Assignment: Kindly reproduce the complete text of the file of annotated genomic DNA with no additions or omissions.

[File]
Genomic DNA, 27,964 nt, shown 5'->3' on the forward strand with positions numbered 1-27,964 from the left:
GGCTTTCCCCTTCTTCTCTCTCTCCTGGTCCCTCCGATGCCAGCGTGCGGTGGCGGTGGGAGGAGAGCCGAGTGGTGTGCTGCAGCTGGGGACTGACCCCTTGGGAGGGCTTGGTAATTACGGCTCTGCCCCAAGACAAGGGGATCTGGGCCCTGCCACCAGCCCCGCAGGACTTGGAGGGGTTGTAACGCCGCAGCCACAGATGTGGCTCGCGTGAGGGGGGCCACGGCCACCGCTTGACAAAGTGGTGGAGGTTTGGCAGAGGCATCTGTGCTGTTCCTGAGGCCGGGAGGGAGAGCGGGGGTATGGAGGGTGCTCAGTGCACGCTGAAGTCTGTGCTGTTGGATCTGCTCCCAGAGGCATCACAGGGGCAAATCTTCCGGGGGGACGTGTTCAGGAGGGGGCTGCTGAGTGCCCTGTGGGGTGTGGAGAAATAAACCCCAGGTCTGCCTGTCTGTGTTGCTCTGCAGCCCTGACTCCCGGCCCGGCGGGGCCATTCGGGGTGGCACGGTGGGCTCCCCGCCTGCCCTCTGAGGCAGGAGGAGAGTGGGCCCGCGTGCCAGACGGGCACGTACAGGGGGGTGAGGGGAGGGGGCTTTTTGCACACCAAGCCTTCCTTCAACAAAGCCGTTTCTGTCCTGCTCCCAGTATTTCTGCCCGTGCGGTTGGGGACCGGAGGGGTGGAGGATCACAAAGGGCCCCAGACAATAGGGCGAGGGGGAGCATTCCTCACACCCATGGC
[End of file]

Genomic DNA, 27,964 nt, shown 5'->3' on the forward strand with positions numbered 1-27,964 from the left:
GGCTTTCCCCTTCTTCTCTCTCTCCTGGTCCCTCCGATGCCAGCGTGCGGTGGCGGTGGGAGGAGAGCCGAGTGGTGTGCTGCAGCTGGGGACTGACCCCTTGGGAGGGCTTGGTAATTACGGCTCTGCCCCAAGACAAGGGGATCTGGGCCCTGCCACCAGCCCCGCAGGACTTGGAGGGGTTGTAACGCCGCAGCCACAGATGTGGCTCGCGTGAGGGGGGCCACGGCCACCGCTTGACAAAGTGGTGGAGGTTTGGCAGAGGCATCTGTGCTGTTCCTGAGGCCGGGAGGGAGAGCGGGGGTATGGAGGGTGCTCAGTGCACGCTGAAGTCTGTGCTGTTGGATCTGCTCCCAGAGGCATCACAGGGGCAAATCTTCCGGGGGGACGTGTTCAGGAGGGGGCTGCTGAGTGCCCTGTGGGGTGTGGAGAAATAAACCCCAGGTCTGCCTGTCTGTGTTGCTCTGCAGCCCTGACTCCCGGCCCGGCGGGGCCATTCGGGGTGGCACGGTGGGCTCCCCGCCTGCCCTCTGAGGCAGGAGGAGAGTGGGCCCGCGTGCCAGACGGGCACGTACAGGGGGGTGAGGGGAGGGGGCTTTTTGCACACCAAGCCTTCCTTCAACAAAGCCGTTTCTGTCCTGCTCCCAGTATTTCTGCCCGTGCGGTTGGGGACCGGAGGGGTGGAGGATCACAAAGGGCCCCAGACAATAGGGCGAGGGGGAGCATTCCTCACACCCATGGC